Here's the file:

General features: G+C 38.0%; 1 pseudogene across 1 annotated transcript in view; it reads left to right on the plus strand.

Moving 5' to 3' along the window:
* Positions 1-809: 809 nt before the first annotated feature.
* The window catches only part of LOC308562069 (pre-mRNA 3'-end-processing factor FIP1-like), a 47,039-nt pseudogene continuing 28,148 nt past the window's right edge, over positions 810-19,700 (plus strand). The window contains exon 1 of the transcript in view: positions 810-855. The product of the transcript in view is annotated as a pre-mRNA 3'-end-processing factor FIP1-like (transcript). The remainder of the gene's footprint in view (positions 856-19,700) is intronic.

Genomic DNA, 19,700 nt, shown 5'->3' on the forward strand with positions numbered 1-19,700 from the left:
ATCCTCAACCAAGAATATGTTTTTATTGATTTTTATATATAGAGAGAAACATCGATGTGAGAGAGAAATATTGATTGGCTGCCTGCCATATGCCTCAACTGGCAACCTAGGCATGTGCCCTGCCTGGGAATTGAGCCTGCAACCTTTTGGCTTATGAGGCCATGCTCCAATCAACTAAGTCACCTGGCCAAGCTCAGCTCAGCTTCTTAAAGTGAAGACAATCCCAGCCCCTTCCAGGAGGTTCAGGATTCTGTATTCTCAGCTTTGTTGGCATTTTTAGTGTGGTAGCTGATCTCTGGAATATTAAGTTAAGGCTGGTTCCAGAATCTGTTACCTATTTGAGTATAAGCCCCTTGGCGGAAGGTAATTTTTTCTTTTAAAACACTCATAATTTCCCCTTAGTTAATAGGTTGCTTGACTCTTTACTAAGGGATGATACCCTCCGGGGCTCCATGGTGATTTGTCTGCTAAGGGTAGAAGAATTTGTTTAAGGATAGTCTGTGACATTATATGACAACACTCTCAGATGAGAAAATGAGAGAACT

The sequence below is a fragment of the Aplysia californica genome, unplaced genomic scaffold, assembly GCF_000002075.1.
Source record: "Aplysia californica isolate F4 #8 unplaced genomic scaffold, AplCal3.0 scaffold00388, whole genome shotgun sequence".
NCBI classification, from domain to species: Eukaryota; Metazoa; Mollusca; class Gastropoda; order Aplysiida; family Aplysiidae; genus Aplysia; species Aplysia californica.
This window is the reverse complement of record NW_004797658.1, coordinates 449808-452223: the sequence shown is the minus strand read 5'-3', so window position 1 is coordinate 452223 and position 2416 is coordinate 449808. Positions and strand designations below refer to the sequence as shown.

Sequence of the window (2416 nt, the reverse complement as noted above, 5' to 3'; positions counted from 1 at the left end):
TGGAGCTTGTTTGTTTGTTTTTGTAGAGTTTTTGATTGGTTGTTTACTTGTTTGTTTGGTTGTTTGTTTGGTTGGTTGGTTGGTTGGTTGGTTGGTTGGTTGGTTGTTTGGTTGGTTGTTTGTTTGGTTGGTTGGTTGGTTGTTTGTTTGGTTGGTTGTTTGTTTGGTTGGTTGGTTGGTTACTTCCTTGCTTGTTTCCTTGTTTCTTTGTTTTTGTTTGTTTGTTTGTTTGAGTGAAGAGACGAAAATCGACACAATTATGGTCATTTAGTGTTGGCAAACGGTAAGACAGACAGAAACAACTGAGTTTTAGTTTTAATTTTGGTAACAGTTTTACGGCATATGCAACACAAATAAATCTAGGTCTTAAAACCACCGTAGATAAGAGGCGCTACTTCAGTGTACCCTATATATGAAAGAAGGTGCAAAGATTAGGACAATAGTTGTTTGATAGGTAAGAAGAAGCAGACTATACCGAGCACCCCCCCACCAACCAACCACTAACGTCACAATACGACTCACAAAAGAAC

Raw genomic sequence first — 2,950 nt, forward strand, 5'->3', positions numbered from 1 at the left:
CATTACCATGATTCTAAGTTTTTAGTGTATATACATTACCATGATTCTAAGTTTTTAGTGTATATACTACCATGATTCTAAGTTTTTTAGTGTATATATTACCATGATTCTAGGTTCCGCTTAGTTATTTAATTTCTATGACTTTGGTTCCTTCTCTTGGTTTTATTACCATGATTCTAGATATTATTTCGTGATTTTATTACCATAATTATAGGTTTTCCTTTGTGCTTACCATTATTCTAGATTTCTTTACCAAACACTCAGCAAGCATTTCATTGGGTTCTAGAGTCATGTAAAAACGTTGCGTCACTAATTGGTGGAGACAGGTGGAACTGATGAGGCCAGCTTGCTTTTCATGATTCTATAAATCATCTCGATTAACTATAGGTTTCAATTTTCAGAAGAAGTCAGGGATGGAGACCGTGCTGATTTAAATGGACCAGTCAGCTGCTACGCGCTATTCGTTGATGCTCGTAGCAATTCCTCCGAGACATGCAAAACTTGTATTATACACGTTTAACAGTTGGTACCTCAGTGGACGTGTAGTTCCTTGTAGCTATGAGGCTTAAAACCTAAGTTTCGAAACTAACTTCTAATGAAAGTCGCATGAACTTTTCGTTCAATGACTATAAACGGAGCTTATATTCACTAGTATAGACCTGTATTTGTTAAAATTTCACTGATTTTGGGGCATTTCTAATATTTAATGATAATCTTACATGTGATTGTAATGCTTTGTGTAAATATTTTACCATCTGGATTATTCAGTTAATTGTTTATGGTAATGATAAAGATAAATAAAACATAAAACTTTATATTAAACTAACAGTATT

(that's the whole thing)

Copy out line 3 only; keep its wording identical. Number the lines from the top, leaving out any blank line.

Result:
* Positions 1-809: 809 nt before the first annotated feature.